Figure 1. Hitting ceramide for depression. Gulbins et al. have evidence that blocking the production of ceramide, a phospholipid signaling molecule, has antidepressive effects.

Ordinarily, the membrane-associated phospholipid sphingomyelin [a] is cleaved by sphingomyelin phosphodiesterase 1 acid lysosomal (SMPD1; ASM) [b] to yield ceramide [c]. Gulbins et al. showed that in cell culture and mice, accumulation of ceramide correlated with depressive behavior and reduced neuronal growth and survival [d].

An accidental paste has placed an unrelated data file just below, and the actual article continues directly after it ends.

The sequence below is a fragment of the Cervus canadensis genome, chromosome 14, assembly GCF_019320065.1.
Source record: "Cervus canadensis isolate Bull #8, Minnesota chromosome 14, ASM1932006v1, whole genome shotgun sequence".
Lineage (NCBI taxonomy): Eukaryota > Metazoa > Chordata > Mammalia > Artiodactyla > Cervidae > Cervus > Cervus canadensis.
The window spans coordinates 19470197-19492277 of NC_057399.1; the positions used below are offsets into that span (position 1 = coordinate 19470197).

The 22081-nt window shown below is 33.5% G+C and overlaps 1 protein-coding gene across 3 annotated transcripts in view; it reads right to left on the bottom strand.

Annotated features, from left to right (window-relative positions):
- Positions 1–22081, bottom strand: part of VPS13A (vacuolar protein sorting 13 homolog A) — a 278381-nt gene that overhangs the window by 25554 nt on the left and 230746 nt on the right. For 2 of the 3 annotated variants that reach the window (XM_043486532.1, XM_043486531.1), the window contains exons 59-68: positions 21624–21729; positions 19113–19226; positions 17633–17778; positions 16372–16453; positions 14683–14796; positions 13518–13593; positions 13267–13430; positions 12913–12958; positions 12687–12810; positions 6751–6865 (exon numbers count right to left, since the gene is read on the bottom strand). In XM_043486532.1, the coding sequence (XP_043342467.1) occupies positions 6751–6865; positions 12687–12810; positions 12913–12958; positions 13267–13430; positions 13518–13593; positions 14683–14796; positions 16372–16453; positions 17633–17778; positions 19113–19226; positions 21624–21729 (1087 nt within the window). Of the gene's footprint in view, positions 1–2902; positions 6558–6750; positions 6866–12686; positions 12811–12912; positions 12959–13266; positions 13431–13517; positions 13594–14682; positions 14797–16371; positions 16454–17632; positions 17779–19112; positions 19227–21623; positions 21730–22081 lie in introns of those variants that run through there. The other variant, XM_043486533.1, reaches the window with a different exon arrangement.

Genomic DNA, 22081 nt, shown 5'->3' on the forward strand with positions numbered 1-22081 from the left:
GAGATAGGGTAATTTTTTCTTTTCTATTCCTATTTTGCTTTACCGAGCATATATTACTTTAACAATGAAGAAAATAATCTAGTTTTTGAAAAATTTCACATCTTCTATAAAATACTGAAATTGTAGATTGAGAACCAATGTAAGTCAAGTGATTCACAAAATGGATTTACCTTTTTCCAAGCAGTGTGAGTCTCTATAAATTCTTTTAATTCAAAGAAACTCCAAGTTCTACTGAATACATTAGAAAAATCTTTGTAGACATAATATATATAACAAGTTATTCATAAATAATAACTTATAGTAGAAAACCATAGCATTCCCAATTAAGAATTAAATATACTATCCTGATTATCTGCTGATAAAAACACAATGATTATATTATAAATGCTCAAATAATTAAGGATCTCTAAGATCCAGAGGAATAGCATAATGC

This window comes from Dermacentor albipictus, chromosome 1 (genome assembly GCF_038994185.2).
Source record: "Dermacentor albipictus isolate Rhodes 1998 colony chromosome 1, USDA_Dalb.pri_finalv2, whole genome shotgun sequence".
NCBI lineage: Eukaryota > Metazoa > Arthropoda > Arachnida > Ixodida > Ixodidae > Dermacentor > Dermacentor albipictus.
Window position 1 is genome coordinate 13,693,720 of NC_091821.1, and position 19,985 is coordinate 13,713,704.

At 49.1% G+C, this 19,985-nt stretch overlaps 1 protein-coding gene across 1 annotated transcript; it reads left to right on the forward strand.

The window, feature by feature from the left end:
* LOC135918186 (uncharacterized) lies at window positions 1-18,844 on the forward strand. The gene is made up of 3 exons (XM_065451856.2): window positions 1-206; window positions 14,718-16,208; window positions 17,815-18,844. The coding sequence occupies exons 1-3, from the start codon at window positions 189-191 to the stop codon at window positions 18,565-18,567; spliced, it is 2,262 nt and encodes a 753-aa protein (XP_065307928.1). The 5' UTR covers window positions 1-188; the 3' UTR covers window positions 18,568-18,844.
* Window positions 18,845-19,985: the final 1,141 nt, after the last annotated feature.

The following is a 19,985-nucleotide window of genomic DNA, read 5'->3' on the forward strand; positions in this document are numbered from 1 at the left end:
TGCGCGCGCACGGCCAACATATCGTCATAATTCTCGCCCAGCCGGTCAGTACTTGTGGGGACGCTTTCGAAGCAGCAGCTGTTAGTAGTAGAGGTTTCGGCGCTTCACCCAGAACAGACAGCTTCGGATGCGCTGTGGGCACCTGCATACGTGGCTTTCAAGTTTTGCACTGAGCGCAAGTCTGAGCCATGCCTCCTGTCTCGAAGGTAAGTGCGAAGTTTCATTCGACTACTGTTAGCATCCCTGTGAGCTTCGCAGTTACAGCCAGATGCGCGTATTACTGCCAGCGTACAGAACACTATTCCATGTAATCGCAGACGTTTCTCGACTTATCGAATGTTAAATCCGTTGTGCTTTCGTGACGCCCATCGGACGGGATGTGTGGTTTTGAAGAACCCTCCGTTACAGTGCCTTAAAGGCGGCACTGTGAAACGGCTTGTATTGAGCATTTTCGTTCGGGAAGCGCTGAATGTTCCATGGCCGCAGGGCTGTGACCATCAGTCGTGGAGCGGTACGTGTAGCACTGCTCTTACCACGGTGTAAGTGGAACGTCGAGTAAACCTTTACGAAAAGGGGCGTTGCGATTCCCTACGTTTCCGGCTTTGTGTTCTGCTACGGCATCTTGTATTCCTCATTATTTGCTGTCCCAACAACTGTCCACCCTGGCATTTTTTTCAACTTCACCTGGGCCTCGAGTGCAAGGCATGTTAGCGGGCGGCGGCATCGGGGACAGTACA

The team also showed that two known antidepressants-fluoxetine and amitriptyline-lowered ceramide levels and decreased activity of SMPD1 compared with no treatment. Fendiline, a nonselective calcium channel blocker, also reduced SMPD1 activity and normalized depression-like behavior.